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GREEN BAY – Aaron Rodgers said he might consider altering how he plays after his latest broken collarbone, but the Green Bay Packers two-time MVP quarterback didn’t commit to any changes.

It’s worth reflecting after the second broken collarbone in Rodgers’ career. Both injuries, it could be argued, would not have happened with most quarterbacks. In 2013, Rodgers broke his left collarbone against the Chicago Bears after being tackled while scrambling. Three weeks ago, he broke his right collarbone after rolling from the pocket.

In both cases, Rodgers’ ability to extend plays proved costly. So while Rodgers’ timetable for recovery is the preeminent question surrounding the quarterback, it isn’t the only one.

Does Rodgers, who will be 34 the next time he takes a snap, need to play more within the pocket to extend his own longevity?

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“Good question,” Rodgers said after pausing to consider. “I haven’t thought about that a whole lot, but what comes to mind right away is no. But I might need to think about that the next eight weeks.”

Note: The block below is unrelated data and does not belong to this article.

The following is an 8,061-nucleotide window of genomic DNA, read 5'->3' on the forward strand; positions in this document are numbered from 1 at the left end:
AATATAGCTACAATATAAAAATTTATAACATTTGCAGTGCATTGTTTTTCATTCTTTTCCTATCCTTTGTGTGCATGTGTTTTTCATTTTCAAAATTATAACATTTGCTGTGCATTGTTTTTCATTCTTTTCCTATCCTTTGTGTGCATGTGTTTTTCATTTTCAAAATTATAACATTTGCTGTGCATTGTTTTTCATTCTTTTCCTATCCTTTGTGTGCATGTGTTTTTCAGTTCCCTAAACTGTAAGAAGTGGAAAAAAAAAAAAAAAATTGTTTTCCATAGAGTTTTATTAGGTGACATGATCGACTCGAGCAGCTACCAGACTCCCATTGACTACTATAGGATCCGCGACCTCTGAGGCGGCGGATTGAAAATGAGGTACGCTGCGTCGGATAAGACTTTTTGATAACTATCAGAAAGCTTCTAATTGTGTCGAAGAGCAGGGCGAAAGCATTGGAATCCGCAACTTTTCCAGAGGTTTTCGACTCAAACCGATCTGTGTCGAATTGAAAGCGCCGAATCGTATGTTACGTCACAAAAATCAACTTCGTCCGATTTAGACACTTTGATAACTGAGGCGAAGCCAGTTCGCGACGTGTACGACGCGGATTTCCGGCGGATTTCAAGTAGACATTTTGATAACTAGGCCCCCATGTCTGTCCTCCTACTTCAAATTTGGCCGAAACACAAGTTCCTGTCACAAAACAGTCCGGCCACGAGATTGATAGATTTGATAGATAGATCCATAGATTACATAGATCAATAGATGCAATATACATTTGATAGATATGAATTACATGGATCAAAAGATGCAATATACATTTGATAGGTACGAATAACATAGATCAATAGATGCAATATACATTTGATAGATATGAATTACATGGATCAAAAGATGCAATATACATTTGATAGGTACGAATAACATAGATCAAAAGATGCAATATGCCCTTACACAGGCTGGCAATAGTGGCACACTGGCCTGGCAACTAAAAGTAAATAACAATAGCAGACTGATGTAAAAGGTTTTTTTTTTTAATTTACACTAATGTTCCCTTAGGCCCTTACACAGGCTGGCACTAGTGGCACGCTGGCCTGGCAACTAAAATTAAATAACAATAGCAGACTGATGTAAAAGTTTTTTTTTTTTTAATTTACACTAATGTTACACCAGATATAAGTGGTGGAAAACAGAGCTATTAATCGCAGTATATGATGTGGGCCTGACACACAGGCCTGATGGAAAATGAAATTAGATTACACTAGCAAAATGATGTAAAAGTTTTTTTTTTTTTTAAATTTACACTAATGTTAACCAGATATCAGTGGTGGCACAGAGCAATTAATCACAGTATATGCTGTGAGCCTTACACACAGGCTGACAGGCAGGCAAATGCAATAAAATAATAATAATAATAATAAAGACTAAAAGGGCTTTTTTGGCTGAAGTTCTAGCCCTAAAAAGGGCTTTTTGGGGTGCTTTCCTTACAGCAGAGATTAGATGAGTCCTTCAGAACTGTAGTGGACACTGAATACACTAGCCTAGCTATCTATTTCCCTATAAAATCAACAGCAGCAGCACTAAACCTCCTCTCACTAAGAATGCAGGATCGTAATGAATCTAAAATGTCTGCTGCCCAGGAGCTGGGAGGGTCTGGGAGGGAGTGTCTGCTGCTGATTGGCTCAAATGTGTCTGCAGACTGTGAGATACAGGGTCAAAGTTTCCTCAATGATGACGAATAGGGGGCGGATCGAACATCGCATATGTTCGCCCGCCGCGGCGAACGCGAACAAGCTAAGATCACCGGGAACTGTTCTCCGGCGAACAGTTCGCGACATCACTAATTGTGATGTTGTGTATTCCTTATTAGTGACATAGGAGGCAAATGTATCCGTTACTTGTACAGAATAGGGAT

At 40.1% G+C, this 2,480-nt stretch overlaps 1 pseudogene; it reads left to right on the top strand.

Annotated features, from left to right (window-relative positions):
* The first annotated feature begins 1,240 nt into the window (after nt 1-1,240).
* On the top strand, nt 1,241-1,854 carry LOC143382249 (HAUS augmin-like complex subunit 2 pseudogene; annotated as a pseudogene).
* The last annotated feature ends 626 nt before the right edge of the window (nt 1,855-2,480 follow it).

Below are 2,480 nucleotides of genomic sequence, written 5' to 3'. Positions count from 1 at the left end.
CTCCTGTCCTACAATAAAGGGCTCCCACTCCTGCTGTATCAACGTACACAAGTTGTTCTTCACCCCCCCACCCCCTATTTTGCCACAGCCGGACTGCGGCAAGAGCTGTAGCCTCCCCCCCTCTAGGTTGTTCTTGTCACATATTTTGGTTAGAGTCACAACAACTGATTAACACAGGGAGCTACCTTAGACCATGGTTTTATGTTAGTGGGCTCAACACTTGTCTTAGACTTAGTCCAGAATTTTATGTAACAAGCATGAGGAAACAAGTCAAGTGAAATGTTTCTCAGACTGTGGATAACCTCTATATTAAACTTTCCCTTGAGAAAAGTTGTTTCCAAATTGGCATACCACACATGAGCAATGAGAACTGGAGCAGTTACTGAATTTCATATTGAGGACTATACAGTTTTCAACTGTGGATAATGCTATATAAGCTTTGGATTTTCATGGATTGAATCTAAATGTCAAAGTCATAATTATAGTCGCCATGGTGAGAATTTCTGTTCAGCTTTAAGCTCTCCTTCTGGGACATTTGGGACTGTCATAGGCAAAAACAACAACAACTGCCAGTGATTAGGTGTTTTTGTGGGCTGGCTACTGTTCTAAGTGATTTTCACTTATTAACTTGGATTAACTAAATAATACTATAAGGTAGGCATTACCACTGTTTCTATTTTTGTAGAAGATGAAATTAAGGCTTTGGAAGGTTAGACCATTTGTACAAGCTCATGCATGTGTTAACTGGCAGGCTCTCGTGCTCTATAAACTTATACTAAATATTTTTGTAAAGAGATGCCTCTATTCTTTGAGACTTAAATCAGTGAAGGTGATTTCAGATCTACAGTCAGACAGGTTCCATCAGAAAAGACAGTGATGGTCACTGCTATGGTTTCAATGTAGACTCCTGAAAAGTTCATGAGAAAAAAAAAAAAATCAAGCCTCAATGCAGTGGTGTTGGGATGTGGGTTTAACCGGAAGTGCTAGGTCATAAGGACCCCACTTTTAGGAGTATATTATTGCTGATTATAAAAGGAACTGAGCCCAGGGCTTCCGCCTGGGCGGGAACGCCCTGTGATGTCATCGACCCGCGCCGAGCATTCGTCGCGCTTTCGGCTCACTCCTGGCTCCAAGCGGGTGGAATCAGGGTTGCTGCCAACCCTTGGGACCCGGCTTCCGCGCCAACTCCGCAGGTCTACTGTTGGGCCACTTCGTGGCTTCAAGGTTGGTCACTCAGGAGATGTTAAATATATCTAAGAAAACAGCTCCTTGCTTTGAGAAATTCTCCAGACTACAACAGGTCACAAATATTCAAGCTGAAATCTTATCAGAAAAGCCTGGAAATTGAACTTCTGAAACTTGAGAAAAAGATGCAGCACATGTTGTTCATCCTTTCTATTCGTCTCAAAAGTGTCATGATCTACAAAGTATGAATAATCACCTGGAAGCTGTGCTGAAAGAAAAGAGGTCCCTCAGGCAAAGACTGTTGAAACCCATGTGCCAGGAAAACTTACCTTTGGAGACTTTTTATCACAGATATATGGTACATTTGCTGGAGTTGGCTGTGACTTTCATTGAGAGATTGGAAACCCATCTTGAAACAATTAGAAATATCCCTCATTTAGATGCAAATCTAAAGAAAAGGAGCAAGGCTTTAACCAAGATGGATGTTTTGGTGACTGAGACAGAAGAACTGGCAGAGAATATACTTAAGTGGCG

It would be a fine balance. Rodgers’ play extensions have separated him from other quarterbacks. With 2,627 career rushing yards, Rodgers is fewer than 30 from surpassing longtime Detroit Lions quarterback Greg Landry for a top-10 spot all-time among quarterbacks.

Rodgers’ legs can be even more dangerous as a passer. Many of the biggest plays in coach Mike McCarthy’s offense come when Rodgers buys time outside the pocket.

So it’s no surprise Packers coaches are leery of Rodgers significantly changing his game, even if it averts risk.

McCarthy declined to comment Saturday morning when asked whether his quarterback should alter his playing style. A day earlier, quarterbacks coach Alex Van Pelt said “there’s a lot of ways to skin a cat” in reference to quarterback play, but he doesn’t believe Rodgers should eliminate his extensions.

“His game outside of the pocket is tremendous,” Van Pelt said, “and I don’t think you’d want to take that away from him. We’ve just got to encourage him not to take hits. Now obviously that one was out of his control – both of them were – but that’s a big part of what he does.”

 

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